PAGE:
Financial Frictions and the Macroeconomy
By Lawrence J. Christiano
The course will take the form of lectures in each of five mornings. These will concentrate on financial frictions in DSGE models. There will be three and one-half afternoon sessions. These sessions will stress computer exercises involving the solving, simulation and estimation of models.
Lectures and Handouts
1) Introducing financial frictions into the New Keynesian DSGE Model.
a) Microfoundations for the Costly State Verification (CSV) approach.
b) Integrating CSV into an NK model and the results of Bayesian estimation of the model using US and EA data.
i) The model
ii) The importance of risk shocks.
iii) The response of monetary policy to an increase in interest rate spreads.
a) Two approaches based on moral hazard.
i) Two-period financial friction model of Gertler-Kiyotaki, (section 3)
ii) Hidden action (section 4)
b) Adverse selection (section 5).
a) The deflation spiral, the government spending multiplier.
b) Quantitative analysis of the role of the zero bound in the dynamics of US data, 2008 and 2009.
a) News and inflation targeting.
b) Using Ramsey optimal policy as a benchmark for evaluating a policy rule.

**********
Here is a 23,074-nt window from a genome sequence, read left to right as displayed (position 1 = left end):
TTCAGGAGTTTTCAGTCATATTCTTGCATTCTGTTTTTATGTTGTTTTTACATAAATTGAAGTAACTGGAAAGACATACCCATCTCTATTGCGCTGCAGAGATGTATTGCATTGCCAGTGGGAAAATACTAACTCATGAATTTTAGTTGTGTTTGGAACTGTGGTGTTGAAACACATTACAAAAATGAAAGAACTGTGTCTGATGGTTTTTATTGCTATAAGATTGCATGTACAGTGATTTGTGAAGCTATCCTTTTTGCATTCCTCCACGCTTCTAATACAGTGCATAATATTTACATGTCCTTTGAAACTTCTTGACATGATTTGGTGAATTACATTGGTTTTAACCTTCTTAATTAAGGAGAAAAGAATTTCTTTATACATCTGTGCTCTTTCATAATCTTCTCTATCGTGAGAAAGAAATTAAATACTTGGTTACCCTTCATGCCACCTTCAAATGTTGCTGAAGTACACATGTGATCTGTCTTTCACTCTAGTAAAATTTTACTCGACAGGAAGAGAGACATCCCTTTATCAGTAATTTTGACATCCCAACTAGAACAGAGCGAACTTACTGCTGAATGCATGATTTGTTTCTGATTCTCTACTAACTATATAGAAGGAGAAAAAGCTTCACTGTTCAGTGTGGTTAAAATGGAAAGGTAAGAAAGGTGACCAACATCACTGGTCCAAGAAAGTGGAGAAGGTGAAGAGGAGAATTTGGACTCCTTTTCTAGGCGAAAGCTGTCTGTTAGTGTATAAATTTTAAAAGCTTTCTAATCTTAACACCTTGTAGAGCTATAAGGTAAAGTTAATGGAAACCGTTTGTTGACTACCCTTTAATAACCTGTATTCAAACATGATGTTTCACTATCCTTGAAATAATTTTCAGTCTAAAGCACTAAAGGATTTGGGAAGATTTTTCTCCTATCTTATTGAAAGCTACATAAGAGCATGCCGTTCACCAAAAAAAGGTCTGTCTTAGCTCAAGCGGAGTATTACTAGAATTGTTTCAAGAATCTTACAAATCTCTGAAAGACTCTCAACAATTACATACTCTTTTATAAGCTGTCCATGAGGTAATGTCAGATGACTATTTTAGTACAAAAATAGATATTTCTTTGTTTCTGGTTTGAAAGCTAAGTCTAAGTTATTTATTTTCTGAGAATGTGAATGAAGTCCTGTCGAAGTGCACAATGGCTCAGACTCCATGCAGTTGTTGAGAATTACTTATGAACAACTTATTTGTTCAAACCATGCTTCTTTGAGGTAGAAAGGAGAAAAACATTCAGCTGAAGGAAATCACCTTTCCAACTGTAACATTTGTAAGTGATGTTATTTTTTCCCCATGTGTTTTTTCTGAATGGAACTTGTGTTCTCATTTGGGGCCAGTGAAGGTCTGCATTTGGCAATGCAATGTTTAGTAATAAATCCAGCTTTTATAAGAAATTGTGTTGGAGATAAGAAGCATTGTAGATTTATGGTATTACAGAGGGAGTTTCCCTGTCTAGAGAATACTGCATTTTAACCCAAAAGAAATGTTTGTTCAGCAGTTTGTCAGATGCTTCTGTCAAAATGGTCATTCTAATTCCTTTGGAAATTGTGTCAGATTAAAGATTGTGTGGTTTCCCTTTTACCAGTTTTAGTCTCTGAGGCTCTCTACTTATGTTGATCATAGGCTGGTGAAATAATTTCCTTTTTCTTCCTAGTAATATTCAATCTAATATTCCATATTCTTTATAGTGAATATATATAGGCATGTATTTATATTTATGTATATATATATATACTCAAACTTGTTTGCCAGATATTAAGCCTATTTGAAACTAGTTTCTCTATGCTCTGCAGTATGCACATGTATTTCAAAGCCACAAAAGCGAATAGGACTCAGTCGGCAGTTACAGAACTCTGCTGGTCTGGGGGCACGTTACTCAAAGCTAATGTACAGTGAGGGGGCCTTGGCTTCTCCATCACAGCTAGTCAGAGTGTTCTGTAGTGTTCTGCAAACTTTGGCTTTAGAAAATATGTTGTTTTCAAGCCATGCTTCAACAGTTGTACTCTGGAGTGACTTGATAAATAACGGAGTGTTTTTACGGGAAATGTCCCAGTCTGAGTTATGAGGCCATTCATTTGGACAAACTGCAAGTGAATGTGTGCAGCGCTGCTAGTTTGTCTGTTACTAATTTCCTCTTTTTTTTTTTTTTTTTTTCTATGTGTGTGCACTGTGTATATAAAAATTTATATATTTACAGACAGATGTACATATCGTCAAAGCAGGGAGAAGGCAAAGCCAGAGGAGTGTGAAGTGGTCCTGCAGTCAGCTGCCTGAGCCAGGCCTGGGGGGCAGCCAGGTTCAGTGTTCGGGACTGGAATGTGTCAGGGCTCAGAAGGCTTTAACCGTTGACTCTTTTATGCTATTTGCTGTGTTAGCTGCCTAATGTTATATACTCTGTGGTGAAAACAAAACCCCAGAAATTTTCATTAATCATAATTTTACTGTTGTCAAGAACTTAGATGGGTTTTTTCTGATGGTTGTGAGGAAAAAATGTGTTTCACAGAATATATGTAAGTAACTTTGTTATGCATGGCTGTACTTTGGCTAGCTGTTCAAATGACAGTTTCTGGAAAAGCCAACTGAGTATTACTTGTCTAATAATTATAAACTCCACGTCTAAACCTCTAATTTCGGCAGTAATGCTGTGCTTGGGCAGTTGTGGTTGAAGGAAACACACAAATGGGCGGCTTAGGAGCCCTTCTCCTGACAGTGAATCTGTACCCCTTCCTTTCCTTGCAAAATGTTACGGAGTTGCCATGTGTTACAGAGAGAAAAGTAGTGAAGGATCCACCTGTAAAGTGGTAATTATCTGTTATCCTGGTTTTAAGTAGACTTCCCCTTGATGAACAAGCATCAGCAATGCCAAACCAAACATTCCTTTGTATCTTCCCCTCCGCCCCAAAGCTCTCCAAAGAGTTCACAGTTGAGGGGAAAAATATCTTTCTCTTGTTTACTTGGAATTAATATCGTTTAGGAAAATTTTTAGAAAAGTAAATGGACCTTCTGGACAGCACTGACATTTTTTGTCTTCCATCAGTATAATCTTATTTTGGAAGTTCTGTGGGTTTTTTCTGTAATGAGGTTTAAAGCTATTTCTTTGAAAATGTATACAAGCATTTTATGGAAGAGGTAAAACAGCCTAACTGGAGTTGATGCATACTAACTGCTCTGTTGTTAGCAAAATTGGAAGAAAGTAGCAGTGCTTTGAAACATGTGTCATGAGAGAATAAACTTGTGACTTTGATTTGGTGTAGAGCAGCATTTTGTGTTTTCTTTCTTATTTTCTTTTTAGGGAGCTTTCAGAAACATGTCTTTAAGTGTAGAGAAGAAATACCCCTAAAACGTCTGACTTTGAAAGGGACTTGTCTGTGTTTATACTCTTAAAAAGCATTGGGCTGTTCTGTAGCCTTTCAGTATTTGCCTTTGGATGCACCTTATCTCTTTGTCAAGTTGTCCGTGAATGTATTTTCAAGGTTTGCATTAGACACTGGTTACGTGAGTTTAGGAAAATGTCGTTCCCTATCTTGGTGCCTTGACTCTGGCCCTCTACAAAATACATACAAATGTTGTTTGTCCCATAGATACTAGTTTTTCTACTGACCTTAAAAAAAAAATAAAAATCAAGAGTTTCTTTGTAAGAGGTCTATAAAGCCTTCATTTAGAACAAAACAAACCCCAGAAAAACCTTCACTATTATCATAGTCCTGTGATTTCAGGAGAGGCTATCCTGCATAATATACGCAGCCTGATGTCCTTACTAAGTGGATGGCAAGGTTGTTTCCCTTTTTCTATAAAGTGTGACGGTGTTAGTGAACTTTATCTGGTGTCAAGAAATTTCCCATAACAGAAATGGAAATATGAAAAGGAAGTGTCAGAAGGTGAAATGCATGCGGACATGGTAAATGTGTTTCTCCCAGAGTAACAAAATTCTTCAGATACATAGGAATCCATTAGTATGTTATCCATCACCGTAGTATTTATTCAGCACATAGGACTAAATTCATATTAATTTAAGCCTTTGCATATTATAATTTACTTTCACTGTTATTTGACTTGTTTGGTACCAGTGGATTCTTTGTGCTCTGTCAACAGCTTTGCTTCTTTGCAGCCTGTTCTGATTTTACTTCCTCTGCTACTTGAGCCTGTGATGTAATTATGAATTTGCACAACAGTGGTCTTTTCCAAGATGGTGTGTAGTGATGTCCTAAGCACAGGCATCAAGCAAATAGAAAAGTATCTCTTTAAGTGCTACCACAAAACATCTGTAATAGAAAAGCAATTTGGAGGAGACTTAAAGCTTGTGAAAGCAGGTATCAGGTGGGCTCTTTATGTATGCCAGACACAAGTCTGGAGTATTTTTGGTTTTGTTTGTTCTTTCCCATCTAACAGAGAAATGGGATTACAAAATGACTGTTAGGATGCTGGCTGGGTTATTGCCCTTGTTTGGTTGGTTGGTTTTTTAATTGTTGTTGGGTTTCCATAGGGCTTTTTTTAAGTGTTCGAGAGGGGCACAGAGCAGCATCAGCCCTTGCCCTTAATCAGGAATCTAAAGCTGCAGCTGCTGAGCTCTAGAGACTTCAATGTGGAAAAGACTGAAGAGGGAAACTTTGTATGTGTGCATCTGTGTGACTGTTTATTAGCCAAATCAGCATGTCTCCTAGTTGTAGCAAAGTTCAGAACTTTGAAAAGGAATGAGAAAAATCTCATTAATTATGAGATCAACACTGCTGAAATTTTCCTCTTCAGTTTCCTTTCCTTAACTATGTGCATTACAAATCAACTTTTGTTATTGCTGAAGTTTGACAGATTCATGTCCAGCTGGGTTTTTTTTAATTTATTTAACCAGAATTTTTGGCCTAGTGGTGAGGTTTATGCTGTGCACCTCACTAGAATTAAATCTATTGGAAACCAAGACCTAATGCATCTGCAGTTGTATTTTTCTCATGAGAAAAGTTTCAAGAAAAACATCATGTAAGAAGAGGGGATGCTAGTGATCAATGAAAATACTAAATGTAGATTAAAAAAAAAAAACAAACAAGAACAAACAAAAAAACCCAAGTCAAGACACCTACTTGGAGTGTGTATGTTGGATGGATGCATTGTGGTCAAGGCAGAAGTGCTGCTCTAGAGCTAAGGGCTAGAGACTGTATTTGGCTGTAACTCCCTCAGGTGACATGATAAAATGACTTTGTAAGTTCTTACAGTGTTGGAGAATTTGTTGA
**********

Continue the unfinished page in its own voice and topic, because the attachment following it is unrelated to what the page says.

5) Introducing unemployment with imperfect labor market insurance into the NK Model (we will most likely not get to this section).
a) Revisiting Lucas’ cost of business cycles.
b) Using unemployment data to estimate the output gap (see section 3.3, 3.4 of handbook chapter).
Apart from giving students hands-on experience with the quantitative analysis of models, the two homework exercises allow us to discuss the following topics:
a) Bayesian estimation of DSGE models.
b) The HP filter as a way to estimate the output gap.
2) The Taylor principle (see section 3.1 of handbook chapter).
a) The rationale for the principle in the standard NK model.
b) Circumstances when things can go awry with the Taylor principle:
i) An important working capital channel.
ii) News shocks.
3) The timeless perspective in Ramsey-optimal monetary policy (handout).
This assignment works heavily with the Clarida-Gali-Gertler model, which is developed here.
The text for this assignment, as well as all the necessary software, is included in this zip file.
The main reference for New Keynesian models is my chapter with Trabandt and Walentin, in the forthcoming Handbook of Monetary Economics, edited by Friedman and Woodford.
The primary reference for financial frictions is Christiano and Daisuke, Government Policy, Credit Markets and Economic Activity.
Other references on financial frictions:
Bernanke, Gertler and Gilchrist’s classic 1999 paper.
Christiano, Motto, Rostagno (2003): Using the BGG model to analyze the cause of the US Great Depression, and the reason it lasted so long.
Christiano, Motto, Rostagno (2009): Using the BGG model to understand the causes of economic fluctuations in the EA and the US.
Government spending and the zero bound:
Christiano, Eichenbaum and Rebelo (2009) When is the Government Spending Multiplier Large?